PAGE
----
The doctor gave an early history of transplants saying that as in early as 800 B.C Indian doctors had begun grafting skin from one part of the body to another to repair wounds. In Europe, in the 16th century plastic surgery was often done but only with skin from the same patient not from another donor. In the 1900s kidney transplants were often attempted but went a failure. The first successful lung, pancreas and liver transplant took place in the 1960s.

Organ donation is the gift of an organ to help someone who needs a transplant. The generosity of donors and their families enables many people in the world every year to take on a new lease of life. The first successful kidney transplant was in 1954 and the first heart transplant took place in 1967.
Dr. Chakraborty went on to explain that once a person is declared brain dead, then he or she is dead, but the organs are still alive because they have been kept alive through artificial means as vital body functions may be maintained by an artificial support system. A brain dead person has absolutely no chance of recovering but this should NOT be mixed up with coma. The organs of a person who has died a cardiac death (as opposed to brain death) will die within minutes of the heart stopping. Therefore the only time one can donate vital organs is if he/she is in hospital and has been declared brain dead. In cardiac death it is possible to donate ones corneas and tissues i.e. bones, skin, veins, tendons, ligaments, heart valves, cartilage and even one’s body. He further went on to give the different time periods for which an organ can be kept alive after a deceased donation. He also stated that organs and tissues are always removed with the greatest of care and respect and that organ retrieval takes place in a normal operating theatre under sterile conditions by specialist doctors. Only those organs and tissue specified by the donor or their family will be removed and families are given the opportunity to spend time with their loved one after the operation if they wish. He touched upon the subjects of eligibility of donors, that is, who is eligible to make a donation and upon some myths that are attached to organ donation.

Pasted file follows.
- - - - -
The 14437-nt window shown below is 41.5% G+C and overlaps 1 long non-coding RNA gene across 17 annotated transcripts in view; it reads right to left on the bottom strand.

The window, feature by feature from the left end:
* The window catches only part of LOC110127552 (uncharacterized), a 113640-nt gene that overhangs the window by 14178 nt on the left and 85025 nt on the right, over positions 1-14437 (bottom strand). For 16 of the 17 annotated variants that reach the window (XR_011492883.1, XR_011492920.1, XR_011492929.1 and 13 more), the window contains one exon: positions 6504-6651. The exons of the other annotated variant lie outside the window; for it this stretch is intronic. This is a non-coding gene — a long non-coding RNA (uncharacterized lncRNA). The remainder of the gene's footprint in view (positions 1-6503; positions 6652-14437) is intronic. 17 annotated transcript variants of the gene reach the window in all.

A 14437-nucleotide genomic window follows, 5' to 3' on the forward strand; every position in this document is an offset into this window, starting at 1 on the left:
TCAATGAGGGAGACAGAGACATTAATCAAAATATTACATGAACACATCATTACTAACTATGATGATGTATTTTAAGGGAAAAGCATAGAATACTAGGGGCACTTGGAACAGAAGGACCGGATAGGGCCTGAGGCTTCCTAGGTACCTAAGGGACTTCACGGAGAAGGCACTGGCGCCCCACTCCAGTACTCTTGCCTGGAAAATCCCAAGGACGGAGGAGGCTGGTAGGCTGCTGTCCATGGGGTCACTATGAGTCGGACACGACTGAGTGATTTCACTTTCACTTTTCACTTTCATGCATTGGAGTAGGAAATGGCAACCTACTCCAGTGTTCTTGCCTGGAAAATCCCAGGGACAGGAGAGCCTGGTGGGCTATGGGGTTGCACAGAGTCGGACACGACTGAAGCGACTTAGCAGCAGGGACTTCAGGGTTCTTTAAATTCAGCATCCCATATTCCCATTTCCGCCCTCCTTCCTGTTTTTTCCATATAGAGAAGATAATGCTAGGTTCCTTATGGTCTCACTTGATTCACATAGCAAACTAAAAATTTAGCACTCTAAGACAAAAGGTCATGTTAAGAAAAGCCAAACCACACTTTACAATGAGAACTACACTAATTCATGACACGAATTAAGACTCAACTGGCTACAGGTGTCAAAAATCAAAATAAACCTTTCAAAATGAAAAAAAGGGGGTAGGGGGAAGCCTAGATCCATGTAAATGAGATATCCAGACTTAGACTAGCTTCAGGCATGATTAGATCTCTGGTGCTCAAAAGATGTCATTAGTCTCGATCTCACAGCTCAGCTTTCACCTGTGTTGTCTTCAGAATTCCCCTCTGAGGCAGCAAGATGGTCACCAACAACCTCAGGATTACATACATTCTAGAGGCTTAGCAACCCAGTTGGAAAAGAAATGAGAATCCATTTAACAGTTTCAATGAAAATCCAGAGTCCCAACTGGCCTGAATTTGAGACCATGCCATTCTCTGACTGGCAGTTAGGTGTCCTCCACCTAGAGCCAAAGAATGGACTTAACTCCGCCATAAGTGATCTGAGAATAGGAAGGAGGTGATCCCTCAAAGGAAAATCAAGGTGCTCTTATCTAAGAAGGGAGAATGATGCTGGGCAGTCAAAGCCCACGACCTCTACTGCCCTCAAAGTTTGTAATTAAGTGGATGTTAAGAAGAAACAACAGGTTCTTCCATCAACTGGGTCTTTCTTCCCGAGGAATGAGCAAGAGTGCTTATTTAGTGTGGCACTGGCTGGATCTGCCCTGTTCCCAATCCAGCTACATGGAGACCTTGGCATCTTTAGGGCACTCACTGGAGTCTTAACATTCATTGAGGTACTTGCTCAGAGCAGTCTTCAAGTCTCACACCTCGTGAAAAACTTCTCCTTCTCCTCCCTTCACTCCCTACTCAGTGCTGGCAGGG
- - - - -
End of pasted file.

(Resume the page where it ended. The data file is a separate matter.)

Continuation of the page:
The Q and A session after the talk was “enthusiastically long” but the doctor took every question patiently and answered them all to the satisfaction of the audience.

The morning ended with a delicious lunch.